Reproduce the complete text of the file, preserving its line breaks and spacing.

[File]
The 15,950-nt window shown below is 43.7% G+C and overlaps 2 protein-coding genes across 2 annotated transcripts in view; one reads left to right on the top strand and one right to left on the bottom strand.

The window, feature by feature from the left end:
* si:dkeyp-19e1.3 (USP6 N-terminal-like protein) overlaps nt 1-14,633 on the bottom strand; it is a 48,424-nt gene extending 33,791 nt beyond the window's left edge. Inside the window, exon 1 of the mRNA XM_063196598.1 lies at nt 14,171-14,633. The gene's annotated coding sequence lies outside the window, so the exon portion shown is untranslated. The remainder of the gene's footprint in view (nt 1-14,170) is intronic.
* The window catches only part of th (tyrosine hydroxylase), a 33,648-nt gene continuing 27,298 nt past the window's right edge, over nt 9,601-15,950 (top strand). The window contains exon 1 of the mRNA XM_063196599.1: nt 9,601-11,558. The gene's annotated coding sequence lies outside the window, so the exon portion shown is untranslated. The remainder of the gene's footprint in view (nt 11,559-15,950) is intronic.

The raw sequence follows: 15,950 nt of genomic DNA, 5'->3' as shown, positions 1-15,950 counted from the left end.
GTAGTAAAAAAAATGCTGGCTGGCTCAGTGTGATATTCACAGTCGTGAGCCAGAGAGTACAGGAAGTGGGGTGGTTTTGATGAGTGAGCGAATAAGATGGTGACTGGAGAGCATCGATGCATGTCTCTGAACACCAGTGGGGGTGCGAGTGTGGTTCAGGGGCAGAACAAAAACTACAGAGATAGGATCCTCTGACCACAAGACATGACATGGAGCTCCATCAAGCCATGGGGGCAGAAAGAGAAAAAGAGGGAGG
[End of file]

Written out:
The 15,950-nt window shown below is 43.7% G+C and overlaps 2 protein-coding genes across 2 annotated transcripts in view; one reads left to right on the top strand and one right to left on the bottom strand.

The window, feature by feature from the left end:
* si:dkeyp-19e1.3 (USP6 N-terminal-like protein) overlaps nt 1-14,633 on the bottom strand; it is a 48,424-nt gene extending 33,791 nt beyond the window's left edge. Inside the window, exon 1 of the mRNA XM_063196598.1 lies at nt 14,171-14,633. The gene's annotated coding sequence lies outside the window, so the exon portion shown is untranslated. The remainder of the gene's footprint in view (nt 1-14,170) is intronic.
* The window catches only part of th (tyrosine hydroxylase), a 33,648-nt gene continuing 27,298 nt past the window's right edge, over nt 9,601-15,950 (top strand). The window contains exon 1 of the mRNA XM_063196599.1: nt 9,601-11,558. The gene's annotated coding sequence lies outside the window, so the exon portion shown is untranslated. The remainder of the gene's footprint in view (nt 11,559-15,950) is intronic.

The raw sequence follows: 15,950 nt of genomic DNA, 5'->3' as shown, positions 1-15,950 counted from the left end.
GTAGTAAAAAAAATGCTGGCTGGCTCAGTGTGATATTCACAGTCGTGAGCCAGAGAGTACAGGAAGTGGGGTGGTTTTGATGAGTGAGCGAATAAGATGGTGACTGGAGAGCATCGATGCATGTCTCTGAACACCAGTGGGGGTGCGAGTGTGGTTCAGGGGCAGAACAAAAACTACAGAGATAGGATCCTCTGACCACAAGACATGACATGGAGCTCCATCAAGCCATGGGGGCAGAAAGAGAAAAAGAGGGAGG